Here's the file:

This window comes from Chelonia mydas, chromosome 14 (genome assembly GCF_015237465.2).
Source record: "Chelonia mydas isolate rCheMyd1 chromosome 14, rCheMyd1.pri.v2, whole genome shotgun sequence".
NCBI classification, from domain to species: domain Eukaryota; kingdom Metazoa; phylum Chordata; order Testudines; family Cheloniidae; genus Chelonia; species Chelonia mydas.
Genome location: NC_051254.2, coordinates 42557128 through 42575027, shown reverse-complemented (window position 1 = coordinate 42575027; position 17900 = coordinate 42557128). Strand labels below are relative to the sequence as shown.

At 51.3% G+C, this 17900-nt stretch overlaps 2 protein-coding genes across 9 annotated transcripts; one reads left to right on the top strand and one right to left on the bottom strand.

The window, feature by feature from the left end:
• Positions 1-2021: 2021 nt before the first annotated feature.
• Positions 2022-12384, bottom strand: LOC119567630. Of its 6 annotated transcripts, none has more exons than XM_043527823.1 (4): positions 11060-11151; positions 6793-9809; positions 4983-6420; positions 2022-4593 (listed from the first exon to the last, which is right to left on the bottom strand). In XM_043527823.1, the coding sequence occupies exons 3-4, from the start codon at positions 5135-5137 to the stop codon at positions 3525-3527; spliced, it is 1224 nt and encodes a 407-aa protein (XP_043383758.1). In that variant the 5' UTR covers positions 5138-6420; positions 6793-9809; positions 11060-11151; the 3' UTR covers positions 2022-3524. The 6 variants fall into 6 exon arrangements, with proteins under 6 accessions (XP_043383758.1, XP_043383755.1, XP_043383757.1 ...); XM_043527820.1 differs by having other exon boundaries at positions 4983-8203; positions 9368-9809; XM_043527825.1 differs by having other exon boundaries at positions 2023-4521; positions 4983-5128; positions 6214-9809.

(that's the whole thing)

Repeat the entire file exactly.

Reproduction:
This window comes from Chelonia mydas, chromosome 14 (genome assembly GCF_015237465.2).
Source record: "Chelonia mydas isolate rCheMyd1 chromosome 14, rCheMyd1.pri.v2, whole genome shotgun sequence".
NCBI classification, from domain to species: domain Eukaryota; kingdom Metazoa; phylum Chordata; order Testudines; family Cheloniidae; genus Chelonia; species Chelonia mydas.
Genome location: NC_051254.2, coordinates 42557128 through 42575027, shown reverse-complemented (window position 1 = coordinate 42575027; position 17900 = coordinate 42557128). Strand labels below are relative to the sequence as shown.

At 51.3% G+C, this 17900-nt stretch overlaps 2 protein-coding genes across 9 annotated transcripts; one reads left to right on the top strand and one right to left on the bottom strand.

The window, feature by feature from the left end:
• Positions 1-2021: 2021 nt before the first annotated feature.
• Positions 2022-12384, bottom strand: LOC119567630. Of its 6 annotated transcripts, none has more exons than XM_043527823.1 (4): positions 11060-11151; positions 6793-9809; positions 4983-6420; positions 2022-4593 (listed from the first exon to the last, which is right to left on the bottom strand). In XM_043527823.1, the coding sequence occupies exons 3-4, from the start codon at positions 5135-5137 to the stop codon at positions 3525-3527; spliced, it is 1224 nt and encodes a 407-aa protein (XP_043383758.1). In that variant the 5' UTR covers positions 5138-6420; positions 6793-9809; positions 11060-11151; the 3' UTR covers positions 2022-3524. The 6 variants fall into 6 exon arrangements, with proteins under 6 accessions (XP_043383758.1, XP_043383755.1, XP_043383757.1 ...); XM_043527820.1 differs by having other exon boundaries at positions 4983-8203; positions 9368-9809; XM_043527825.1 differs by having other exon boundaries at positions 2023-4521; positions 4983-5128; positions 6214-9809.